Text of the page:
Maritime Heritage Snorkel Adventure
While some people might think that snorkeling around a shipwreck isn´t as natural or exciting as a “real” coral reef, many ecologists have found that ship wreckage that settles at the bottom of the ocean eventually becomes a part of the natural ecosystem where fish, sharks, corals and other sea creatures make their home.
The Maritime Heritage Snorkel Adventure is a ranger guided snorkeling tour that will allow you to explore the wreckage of the Mandalay shipwreck that went down on 1928. Besides checking out the ship itself, you will also be able to see all sorts of colorful fish, purple sea fans, and other unique aquatic life.
One of the best parts of snorkeling the Biscayne Reef is that the national park service limits the amount of people that are allowed to visit each day. This has allowed for a greater protection of the fragile coral reef ecosystem. Only one private company is allowed to take a maximum of 45 people each day out to the reef, so you will need to make reservations in advance.
Once you get to the reef, however, you will find a virtually untouched reef ecosystem where clownfish, parrot fish, barracudas and even the occasional shark will be your swimming companions.
John Pennekamp Reef
If you forgot to make your reservation for the Biscayne Reef and the tour is booked up for the next couple of days, the nearby John Pennekamp Reef is another great option. Since this reef is just outside the national park, there is less control meaning that there are no limits to the number of people who can visit. You can either private charter a boat to take you to this reef or take your own boat. While the reef itself is less “pristine” than the Biscayne Reef, you will still find a spectacular underwater ecosystem teeming with colorful coral and all sorts of fish.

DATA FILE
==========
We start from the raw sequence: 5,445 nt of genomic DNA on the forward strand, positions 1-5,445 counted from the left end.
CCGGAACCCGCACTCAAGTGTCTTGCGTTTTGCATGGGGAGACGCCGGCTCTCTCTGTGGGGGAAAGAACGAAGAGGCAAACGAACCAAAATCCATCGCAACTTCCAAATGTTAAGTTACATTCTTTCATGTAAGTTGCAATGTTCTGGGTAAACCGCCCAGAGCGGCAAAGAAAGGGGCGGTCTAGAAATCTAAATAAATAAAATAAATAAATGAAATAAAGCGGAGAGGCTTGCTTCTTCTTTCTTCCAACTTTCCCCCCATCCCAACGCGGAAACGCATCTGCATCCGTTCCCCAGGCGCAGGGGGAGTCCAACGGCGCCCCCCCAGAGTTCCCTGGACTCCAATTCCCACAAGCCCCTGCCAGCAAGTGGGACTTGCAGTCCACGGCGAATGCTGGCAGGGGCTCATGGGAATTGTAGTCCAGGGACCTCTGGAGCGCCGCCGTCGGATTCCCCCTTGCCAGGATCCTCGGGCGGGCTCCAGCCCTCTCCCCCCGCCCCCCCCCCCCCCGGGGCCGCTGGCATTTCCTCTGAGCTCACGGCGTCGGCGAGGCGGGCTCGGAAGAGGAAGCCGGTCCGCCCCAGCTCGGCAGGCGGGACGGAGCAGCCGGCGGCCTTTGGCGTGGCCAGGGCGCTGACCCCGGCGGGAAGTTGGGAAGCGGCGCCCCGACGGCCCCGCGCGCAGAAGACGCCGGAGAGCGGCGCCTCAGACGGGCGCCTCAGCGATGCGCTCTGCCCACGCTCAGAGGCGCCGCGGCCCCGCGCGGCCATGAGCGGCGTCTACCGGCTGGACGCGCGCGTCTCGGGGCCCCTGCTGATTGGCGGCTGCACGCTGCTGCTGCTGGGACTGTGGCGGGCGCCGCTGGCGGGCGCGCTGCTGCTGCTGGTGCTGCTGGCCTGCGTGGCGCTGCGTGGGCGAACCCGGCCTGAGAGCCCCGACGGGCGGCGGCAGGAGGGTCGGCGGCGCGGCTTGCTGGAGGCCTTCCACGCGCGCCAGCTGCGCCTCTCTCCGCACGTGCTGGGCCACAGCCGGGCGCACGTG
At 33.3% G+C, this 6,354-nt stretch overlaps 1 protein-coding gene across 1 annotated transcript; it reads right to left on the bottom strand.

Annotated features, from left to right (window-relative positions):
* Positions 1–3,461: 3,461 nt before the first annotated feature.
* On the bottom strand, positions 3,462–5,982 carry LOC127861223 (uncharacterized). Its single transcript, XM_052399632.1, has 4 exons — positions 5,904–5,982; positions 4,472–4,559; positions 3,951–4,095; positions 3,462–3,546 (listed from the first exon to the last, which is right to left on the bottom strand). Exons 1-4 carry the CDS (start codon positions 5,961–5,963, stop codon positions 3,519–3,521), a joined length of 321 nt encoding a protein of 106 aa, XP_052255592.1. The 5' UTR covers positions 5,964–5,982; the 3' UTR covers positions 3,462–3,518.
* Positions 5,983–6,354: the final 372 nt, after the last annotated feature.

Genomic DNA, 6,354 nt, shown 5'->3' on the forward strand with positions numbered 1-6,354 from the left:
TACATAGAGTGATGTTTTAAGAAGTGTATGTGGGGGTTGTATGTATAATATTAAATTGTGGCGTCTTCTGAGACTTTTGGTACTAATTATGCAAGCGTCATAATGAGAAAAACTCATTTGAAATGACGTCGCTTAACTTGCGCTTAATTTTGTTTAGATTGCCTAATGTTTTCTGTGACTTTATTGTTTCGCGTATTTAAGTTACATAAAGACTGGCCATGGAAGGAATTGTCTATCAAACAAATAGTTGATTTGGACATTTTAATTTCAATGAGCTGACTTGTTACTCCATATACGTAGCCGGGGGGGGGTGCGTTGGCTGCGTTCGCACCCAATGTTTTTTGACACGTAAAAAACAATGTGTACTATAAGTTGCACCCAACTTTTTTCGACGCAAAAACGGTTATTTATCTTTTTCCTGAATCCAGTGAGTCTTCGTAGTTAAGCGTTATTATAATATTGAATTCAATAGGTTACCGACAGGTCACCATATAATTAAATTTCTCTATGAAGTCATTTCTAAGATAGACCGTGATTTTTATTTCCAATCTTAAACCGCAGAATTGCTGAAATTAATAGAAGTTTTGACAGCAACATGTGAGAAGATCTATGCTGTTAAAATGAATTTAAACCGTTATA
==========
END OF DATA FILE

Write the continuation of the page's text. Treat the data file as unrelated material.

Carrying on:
While Elliot Key is one of the least visited places in the park, there is also some quality snorkeling spots that can be appreciated. What´s more, you can enjoy hiking throughout Elliot Key and end your day with a snorkeling adventure to cool off. You can find quality reef spots anywhere between and 8 and 20 feet deep just off the coat of Elliot Key
While the main coral reef is located a good distance away from the keys and the park´s mainland, there are patch reefs located around Stiltsville. If you contract a private boat to take you to visit the old stilt houses from the 1930´s, you might also ask your guide to let you stop and explore the patch reefs that are located nearby.
The Top 9 Fish to Spot While Snorkeling at Biscayne National Park
Unless you´re a marine biologist or a specialist in coral reef ecosystems, chances are that all of the vibrant colored corals, sponges, fish, and other marine life will look like something straight out of a fairy tale. To help you know what to look for and to identify the fish that magically appears from behind a piece of coral, below we offer a brief descriptions of 10 of the most common species of fish that can be spotted at Biscayne National Park.